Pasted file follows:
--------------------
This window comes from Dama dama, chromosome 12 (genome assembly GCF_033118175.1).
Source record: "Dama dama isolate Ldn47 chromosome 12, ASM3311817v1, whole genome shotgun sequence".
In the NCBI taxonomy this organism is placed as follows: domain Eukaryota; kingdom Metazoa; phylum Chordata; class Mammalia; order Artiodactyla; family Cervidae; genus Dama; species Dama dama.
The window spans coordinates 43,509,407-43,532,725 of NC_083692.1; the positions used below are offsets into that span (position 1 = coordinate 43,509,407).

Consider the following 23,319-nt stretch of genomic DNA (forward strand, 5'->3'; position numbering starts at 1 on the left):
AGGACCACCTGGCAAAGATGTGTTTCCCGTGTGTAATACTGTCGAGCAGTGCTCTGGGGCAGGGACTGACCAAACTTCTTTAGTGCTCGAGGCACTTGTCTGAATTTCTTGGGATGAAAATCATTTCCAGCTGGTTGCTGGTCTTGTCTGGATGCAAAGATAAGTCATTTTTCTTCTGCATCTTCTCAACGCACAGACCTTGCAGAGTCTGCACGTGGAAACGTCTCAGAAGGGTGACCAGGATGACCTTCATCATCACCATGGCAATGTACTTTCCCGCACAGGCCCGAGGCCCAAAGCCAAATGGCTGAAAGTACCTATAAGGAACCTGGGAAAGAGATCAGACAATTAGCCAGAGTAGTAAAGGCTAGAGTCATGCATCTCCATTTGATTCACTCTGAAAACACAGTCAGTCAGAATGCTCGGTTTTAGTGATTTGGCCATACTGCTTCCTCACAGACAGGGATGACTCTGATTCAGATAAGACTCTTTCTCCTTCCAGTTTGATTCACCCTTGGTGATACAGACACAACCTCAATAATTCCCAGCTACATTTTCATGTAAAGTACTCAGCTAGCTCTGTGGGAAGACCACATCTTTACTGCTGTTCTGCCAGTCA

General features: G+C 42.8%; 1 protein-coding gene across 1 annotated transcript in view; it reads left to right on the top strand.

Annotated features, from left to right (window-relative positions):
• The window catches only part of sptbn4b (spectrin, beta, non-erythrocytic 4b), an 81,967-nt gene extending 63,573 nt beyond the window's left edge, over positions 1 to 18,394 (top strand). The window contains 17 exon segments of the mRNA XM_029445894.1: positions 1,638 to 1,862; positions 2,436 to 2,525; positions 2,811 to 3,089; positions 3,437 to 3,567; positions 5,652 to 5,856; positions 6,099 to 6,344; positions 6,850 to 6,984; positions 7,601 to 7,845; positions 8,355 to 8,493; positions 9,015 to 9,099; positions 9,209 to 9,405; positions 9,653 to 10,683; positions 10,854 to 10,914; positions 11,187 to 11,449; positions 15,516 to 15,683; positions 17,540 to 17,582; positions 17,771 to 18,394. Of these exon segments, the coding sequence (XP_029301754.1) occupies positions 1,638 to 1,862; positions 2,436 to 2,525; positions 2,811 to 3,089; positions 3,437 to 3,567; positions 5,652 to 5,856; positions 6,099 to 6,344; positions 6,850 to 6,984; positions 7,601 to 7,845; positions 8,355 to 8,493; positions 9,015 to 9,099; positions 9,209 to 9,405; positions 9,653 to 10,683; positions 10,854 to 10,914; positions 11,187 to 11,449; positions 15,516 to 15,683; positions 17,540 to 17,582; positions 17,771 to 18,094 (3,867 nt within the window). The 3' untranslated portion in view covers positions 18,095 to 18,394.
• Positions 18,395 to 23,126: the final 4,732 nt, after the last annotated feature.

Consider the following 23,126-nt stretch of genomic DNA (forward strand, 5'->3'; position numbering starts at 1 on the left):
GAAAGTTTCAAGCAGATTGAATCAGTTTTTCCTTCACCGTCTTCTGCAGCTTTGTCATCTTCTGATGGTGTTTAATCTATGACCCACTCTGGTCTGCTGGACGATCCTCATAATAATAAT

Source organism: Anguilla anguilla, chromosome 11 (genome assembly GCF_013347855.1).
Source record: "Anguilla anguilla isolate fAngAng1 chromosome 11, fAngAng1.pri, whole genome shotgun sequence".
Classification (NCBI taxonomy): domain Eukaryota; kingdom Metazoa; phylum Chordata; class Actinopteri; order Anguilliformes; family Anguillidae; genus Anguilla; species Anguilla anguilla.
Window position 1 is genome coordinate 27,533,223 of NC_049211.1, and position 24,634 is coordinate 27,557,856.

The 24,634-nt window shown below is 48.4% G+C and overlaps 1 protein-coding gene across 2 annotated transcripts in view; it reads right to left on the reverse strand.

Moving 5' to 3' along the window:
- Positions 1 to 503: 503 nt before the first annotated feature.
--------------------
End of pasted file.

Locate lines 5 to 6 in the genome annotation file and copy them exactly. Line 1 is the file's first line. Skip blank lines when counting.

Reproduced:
Consider the following 23,319-nt stretch of genomic DNA (forward strand, 5'->3'; position numbering starts at 1 on the left):
AGGACCACCTGGCAAAGATGTGTTTCCCGTGTGTAATACTGTCGAGCAGTGCTCTGGGGCAGGGACTGACCAAACTTCTTTAGTGCTCGAGGCACTTGTCTGAATTTCTTGGGATGAAAATCATTTCCAGCTGGTTGCTGGTCTTGTCTGGATGCAAAGATAAGTCATTTTTCTTCTGCATCTTCTCAACGCACAGACCTTGCAGAGTCTGCACGTGGAAACGTCTCAGAAGGGTGACCAGGATGACCTTCATCATCACCATGGCAATGTACTTTCCCGCACAGGCCCGAGGCCCAAAGCCAAATGGCTGAAAGTACCTATAAGGAACCTGGGAAAGAGATCAGACAATTAGCCAGAGTAGTAAAGGCTAGAGTCATGCATCTCCATTTGATTCACTCTGAAAACACAGTCAGTCAGAATGCTCGGTTTTAGTGATTTGGCCATACTGCTTCCTCACAGACAGGGATGACTCTGATTCAGATAAGACTCTTTCTCCTTCCAGTTTGATTCACCCTTGGTGATACAGACACAACCTCAATAATTCCCAGCTACATTTTCATGTAAAGTACTCAGCTAGCTCTGTGGGAAGACCACATCTTTACTGCTGTTCTGCCAGTCA